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Big John

Protective / UV filter?

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H guys,

 

As mentioned in another thread, I just bought an SL and 24-90. I have always bought a skylight / UV or protective filter for any lens I have ever bought but this is my first Leica and I don't want to interfere with or degrade optical quality.  So wanted some advice pls - filter needed or not?

 

Thanks

John

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The Leica world has always been split up between the image degradation and protective factions.

The  impact of a filter on the image  so small that it used to be negligible. However, with the increase in image quality with the newest generation of cameras the image degradation may well be more visible.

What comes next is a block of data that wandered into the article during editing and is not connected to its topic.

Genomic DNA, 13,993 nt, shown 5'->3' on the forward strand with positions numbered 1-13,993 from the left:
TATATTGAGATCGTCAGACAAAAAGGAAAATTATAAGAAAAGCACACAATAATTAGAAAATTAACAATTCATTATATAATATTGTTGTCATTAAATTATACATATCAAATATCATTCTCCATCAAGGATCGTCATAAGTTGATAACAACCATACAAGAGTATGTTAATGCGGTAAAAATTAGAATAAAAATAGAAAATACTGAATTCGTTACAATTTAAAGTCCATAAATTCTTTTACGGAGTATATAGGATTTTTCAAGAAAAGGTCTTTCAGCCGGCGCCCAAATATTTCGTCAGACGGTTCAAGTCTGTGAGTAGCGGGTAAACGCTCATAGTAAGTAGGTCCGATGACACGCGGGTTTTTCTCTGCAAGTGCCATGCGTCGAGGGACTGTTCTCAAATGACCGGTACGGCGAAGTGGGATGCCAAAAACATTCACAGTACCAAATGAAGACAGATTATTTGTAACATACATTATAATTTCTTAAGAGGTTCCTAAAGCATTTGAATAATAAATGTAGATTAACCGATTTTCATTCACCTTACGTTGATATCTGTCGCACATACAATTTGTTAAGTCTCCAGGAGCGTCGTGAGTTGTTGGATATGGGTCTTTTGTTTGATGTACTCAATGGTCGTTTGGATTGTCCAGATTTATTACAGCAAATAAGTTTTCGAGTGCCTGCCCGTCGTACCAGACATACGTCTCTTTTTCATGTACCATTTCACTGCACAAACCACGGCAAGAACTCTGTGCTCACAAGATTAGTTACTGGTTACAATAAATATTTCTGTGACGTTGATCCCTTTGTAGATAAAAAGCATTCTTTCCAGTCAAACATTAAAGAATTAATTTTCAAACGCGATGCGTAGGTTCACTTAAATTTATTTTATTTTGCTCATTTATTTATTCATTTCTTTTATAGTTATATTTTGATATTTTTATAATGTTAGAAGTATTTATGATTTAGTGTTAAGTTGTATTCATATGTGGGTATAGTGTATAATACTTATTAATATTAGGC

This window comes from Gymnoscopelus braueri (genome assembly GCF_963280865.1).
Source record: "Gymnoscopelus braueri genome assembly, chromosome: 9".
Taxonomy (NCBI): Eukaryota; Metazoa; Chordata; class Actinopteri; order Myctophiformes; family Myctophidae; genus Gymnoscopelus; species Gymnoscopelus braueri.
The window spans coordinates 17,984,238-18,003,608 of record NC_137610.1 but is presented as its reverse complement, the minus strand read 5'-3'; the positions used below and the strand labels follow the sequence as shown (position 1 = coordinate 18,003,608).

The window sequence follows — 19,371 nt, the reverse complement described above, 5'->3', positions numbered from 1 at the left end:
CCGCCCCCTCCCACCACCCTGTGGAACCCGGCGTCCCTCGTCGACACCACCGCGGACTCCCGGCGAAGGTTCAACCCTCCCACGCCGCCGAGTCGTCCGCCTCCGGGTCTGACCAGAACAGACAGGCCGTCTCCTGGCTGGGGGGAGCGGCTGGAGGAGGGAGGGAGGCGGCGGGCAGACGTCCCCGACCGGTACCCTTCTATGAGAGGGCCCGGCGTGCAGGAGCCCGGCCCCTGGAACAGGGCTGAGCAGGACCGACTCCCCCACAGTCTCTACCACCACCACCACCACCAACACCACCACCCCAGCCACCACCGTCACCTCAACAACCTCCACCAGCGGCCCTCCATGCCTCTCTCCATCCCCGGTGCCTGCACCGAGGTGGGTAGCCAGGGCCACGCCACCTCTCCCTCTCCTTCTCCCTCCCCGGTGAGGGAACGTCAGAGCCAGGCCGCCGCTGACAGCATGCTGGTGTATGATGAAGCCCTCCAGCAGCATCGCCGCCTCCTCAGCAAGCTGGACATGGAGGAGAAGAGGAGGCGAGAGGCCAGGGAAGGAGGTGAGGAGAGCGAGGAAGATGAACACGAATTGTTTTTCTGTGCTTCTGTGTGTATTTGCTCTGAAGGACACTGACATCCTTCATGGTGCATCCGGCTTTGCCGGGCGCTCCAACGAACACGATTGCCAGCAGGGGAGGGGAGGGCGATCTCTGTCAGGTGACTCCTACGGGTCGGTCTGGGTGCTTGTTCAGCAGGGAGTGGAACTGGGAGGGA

Personally I would at least use a Protective Filter (007 by B&W for instance) as those are designed for minimal optical impact and maximum protection (thin tough glass, special coatings), as opposed to an UV filter which is designed for ummm... filtering UV light, which is not normally needed since the 1950ies.

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Only use filters when needed. 

 

"Protection" filters are only necessary when shooting in situations that require them ... such as stormy, windy conditions, shooting at the races or beach where flying grit can abrade a lens surface, same for windy desert conditions, etc. I've not needed one. 

 

I have one filter for the SL lens: a high-quality polarizer. I've used it two or three times. 

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Thanks guys - and apols, I have just seen there was a thread on same question last month.

 

Am going to get a protector filter - to use when necessary. I have always used Hoya and think their latest 'HD' range look good.  Any comments otherwise pls?  Thanks.

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Thanks guys - and apols, I have just seen there was a thread on same question last month.

 

Am going to get a protector filter - to use when necessary. I have always used Hoya and think their latest 'HD' range look good.  Any comments otherwise pls?  Thanks.

 

I don't trust Hoya.

i only trust German filter brands: B&W and Heliopan. Both very very good.